Tschernegg M, Pletzer B, Schwartenbeck P, Ludersdorfer P, Hoffmann U, Kronbichler M. Impulsivity relates to striatal gray matter volumes in humans: evidence from a delay discounting paradigm. Front Hum Neurosci. 2015;9:384.

  23. 23.

    Yip SW, Worhunsky PD, Xu J, Morie KP, Constable RT, Malison RT, et al. Gray‐matter relationships to diagnostic and transdiagnostic features of drug and behavioral addictions. Addict Biol. 2018;23:394–402.

  24. 24.

    Andres T, Ernst T, Oishi K, Greenstein D, Nakama H, Chang L. Brain microstructure and impulsivity differ between current and past methamphetamine users. J Neuroimmune Pharmacol. 2016;11:531–41.

  25. 25.

    Fields RD. A new mechanism of nervous system plasticity: activity-dependent myelination. Nat Rev Neurosci. 2015;16:756.

  26. 26.

    Edwards LJ, Kirilina E, Mohammadi S, Weiskopf N. Microstructural imaging of human neocortex in vivo. Neuroimage. 2018;182:184–206.

  27. 27.

    Stueber C, Morawski M, Schäfer A, Labadie C, Wähnert M, Leuze C, et al. Myelin and iron concentration in the human brain: a quantitative study of MRI contrast. Neuroimage. 2014;93:95–106.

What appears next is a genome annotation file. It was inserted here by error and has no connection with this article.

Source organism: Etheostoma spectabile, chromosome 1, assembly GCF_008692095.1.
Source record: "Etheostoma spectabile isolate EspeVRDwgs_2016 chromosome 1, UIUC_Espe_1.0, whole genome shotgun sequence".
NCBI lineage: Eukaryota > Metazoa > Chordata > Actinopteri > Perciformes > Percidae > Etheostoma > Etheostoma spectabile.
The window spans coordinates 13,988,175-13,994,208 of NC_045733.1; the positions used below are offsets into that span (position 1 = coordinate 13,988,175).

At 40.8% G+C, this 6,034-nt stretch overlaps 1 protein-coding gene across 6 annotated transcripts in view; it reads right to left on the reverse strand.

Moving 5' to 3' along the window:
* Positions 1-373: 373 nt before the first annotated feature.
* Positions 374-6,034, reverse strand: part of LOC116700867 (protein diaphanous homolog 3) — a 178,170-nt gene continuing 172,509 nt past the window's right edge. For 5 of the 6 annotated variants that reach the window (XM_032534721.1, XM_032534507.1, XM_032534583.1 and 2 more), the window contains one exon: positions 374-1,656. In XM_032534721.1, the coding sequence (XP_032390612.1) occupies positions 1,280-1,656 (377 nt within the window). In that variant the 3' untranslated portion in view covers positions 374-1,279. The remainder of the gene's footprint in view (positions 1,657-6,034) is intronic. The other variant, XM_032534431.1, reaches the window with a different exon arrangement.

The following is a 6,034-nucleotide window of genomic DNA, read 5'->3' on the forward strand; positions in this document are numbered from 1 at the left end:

28. 28.

    Kim S, Knösche TR. Intracortical myelination in musicians with absolute pitch: Quantitative morphometry using 7‐T MRI. Hum Brain Mapp. 2016;37:3486–501.

  29. 29.

    Amunts K, Zilles K. Architectonic mapping of the human brain beyond Brodmann. Neuron. 2015;88:1086–107.

  30. 30.

    Micheva KD, Wolman D, Mensh BD, Pax E, Buchanan J, Smith SJ, et al. A large fraction of neocortical myelin ensheathes axons of local inhibitory neurons. eLife. 2016;5:e15784.

  31. 31.

    Ziegler G, Hauser T, Moutoussis M, Bullmore ET, Goodyer IM, Fonagy P, et al. Compulsivity and impulsivity are linked to distinct aberrant developmental trajectories of fronto-striatal myelination. BioRxiv. 2018:328146.

  32. 32.

    Reynolds B, Ortengren A, Richards JB, de Wit H. Dimensions of impulsive behavior: Personality and behavioral measures. Personal Individ Differ. 2006;40:305–15.

  33. 33.

    Rømer Thomsen K, Callesen MB, Hesse M, Kvamme TL, Pedersen MM, Pedersen MU, et al. Impulsivity traits and addiction-related behaviors in youth. J Behav Addict. 2018;7:317–30.